Immigration is suddenly No. 1 issue, but what do Americans want done?
New polls show that immigration has shot up the list of American concerns. Many people agree on the potential solutions, even though they're seen as politically controversial.
Elizabeth Conley/Detroit News/AP
The border crisis involving unaccompanied children has pushed immigration suddenly to the top of the national agenda – and Americans have at least some consensus about what action Congress should take.
Though immigration reform proposals have struggled to find support in the Republican-controlled House, recent opinion polls show substantial support for its core planks. The polls suggest that, despite poisonous political rhetoric over immigration reform, there are bridges of agreement among Americans about the steps that should be taken – and frustration over Congress's inability to act.
Specifically, the idea of tighter border security has strong majority support. So does the idea of providing for legal status – and possible paths to citizenship – for immigrants now in the US illegally.
In a new survey released Thursday, the public also weighs in on the minors who have been flooding across the border this year – the trend that has pushed immigration to the forefront. In the new Pew Research Center poll, a slim majority favors expedited decisions on deportation or asylum for those minors.
Media images of the porous southern border and of a tide of children making the perilous journey from Central America have clearly had an impact on public opinion.
A monthly Gallup poll, released alongside the Pew survey Thursday, finds that Americans’ top national priorities have changed significantly since June. Immigration is named as the No. 1 national problem by 17 percent of respondents, up from 5 percent who said that in June and 3 percent in January – and higher than at any time since 2006.
That puts immigration at the top of the list in Gallup’s new results. It’s not that the economy is no longer a big worry. That issue would still rank as a bigger concern if you lump people who put “economy” first (15 percent of respondents) together with those who say “jobs” or “unemployment” (14 percent). Still, concern about those two categories fell in July even as immigration surged.
Concern about immigration spans all regions, but it was named as the top problem most often in the West (by 24 percent of those polled) and least often in the Midwest (by 13 percent). Some 23 percent of Republicans say it’s the top issue, compared with 16 percent of independents and 11 percent of Democrats.
On the question of what should be done, the nation still shows longstanding fault lines, with substantial numbers of Americans in both the “no-amnesty” and the “path to citizenship” camps.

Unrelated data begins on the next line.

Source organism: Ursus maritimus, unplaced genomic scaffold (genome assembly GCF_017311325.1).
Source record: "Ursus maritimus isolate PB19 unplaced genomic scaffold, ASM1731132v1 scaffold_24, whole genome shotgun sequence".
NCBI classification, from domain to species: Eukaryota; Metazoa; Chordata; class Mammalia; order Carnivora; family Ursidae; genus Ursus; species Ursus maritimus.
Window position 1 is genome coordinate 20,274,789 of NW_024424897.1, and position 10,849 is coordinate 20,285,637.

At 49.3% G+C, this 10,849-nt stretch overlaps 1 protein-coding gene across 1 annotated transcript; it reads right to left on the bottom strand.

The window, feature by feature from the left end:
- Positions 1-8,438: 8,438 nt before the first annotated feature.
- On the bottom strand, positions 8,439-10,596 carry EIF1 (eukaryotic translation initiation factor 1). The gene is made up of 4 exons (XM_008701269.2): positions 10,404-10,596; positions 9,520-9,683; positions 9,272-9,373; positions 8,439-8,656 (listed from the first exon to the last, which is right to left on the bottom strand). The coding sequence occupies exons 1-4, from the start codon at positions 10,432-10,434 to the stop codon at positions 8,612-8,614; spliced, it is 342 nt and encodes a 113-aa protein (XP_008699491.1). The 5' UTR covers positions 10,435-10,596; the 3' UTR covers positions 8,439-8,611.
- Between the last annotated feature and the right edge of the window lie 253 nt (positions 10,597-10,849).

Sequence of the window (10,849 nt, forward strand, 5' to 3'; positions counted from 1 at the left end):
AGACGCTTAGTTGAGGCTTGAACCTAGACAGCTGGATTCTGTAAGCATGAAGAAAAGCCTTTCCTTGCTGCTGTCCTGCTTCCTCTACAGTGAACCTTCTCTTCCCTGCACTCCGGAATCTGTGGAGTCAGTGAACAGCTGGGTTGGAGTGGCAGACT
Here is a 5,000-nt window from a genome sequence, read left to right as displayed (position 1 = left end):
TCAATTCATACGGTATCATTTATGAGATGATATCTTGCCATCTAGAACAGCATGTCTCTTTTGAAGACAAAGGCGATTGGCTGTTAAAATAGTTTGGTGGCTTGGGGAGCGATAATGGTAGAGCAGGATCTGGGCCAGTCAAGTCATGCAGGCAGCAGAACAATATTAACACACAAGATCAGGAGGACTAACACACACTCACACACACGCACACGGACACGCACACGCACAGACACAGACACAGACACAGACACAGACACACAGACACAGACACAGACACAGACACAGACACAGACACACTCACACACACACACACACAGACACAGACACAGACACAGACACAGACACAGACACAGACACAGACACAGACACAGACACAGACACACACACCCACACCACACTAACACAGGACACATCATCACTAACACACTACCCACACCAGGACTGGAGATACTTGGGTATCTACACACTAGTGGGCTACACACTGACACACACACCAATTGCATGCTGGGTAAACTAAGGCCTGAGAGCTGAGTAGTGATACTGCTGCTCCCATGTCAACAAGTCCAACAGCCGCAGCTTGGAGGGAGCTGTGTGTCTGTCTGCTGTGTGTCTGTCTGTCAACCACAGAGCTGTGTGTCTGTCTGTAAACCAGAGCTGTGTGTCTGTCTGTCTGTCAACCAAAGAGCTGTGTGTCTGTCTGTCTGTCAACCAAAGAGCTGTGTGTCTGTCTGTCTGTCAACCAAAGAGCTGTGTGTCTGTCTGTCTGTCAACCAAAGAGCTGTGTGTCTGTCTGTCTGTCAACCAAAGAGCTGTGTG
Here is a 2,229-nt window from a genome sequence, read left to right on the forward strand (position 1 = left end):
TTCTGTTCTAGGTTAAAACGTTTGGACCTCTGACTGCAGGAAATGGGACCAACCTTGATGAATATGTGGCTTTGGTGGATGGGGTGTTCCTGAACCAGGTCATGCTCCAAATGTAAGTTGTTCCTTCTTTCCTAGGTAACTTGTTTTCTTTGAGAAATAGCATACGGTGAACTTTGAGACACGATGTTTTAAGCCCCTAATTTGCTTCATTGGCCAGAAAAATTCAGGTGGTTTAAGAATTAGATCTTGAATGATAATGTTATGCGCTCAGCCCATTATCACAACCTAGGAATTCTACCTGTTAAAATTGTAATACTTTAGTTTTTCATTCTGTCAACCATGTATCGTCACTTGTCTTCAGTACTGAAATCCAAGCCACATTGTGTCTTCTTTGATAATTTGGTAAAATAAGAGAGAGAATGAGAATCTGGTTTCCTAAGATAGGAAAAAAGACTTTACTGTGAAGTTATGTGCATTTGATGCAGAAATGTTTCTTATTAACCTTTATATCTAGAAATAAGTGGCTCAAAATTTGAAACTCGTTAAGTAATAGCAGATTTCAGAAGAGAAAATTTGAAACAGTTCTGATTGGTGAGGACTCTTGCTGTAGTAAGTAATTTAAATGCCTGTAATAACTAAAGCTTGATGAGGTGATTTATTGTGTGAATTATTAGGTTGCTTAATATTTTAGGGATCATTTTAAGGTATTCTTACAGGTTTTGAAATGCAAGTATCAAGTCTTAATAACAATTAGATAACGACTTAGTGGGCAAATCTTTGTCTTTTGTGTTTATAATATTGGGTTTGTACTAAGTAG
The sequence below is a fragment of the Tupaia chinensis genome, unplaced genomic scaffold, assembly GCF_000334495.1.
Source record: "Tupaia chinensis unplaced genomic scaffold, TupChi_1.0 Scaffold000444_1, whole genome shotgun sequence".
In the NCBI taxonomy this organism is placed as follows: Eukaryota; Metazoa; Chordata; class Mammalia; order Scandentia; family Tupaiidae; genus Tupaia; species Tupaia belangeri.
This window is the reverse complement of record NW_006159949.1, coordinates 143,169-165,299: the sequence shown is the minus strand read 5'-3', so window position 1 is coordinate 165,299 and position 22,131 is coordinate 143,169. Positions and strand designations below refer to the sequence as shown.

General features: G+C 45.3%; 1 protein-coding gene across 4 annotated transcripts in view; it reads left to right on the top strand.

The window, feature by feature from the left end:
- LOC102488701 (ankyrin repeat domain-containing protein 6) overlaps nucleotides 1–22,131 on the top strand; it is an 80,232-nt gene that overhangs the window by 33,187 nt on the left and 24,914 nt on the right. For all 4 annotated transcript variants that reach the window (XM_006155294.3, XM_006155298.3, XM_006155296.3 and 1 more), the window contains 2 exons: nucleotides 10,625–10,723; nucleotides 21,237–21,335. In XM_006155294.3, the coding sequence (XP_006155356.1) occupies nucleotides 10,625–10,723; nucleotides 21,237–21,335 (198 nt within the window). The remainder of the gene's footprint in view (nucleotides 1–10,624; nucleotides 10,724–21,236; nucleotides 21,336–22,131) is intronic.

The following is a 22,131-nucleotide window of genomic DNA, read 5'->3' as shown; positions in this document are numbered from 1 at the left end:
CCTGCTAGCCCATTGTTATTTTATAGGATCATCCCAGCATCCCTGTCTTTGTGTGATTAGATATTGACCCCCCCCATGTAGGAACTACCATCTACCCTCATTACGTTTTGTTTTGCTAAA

A May New York Times poll hints at how immigration is central to a broader debate over America’s character as a nation. It found 54 percent agreeing with the idea that the nation should be “a country with a basic American culture and values that immigrants take on when they come here.”
But another 42 percent favored the ideal of “a country made up of many cultures and values that change as new people come here.”
As divisive as the issue is, public views also point toward some possible consensus solutions.
In the new Pew Research Center poll, for example, 68 percent of Americans support the idea that “immigrants living in the US who meet certain requirements should be allowed to stay in the US legally.” That total included majorities of both major political parties, and of political independents.
Support for legal status has sagged a bit as the border crisis has emerged in the news, however. Among Republicans, only 54 percent in July favored the “allowed to stay” option in the Pew poll, down from 64 percent in February.
For some years now, Americans have supported the general idea of a path to citizenship. As far back as 2006, two-thirds of Americans in a Los Angeles Times/Bloomberg poll supported such a path for illegal immigrants who learn English, pay a fine, and meet other requirements.
Many Americans want a tough-love approach. In a June Gallup poll, 63 percent said immigration is generally “a good thing” for the country, but more said the overall number of immigrants should be decreased (41 percent) than increased (22 percent).
And a Gallup poll last year found 83 percent support for a law “that would tighten US border security and provide the Border Patrol with increased technology, infrastructure and personnel.”
The new Pew poll bores in on the recent influx of minors. It finds 53 percent of Americans saying the legal process for dealing with Central American children who cross the border illegally should be accelerated, even if that means that some children who are eligible for asylum are deported.
Some 38 percent would rather stay with the current policy, even though the process could take a long time and the children will stay in the US in the interim.
Hispanic Americans in the poll were more evenly divided, with 47 percent saying “speed up the process” and 49 percent favoring the current policy.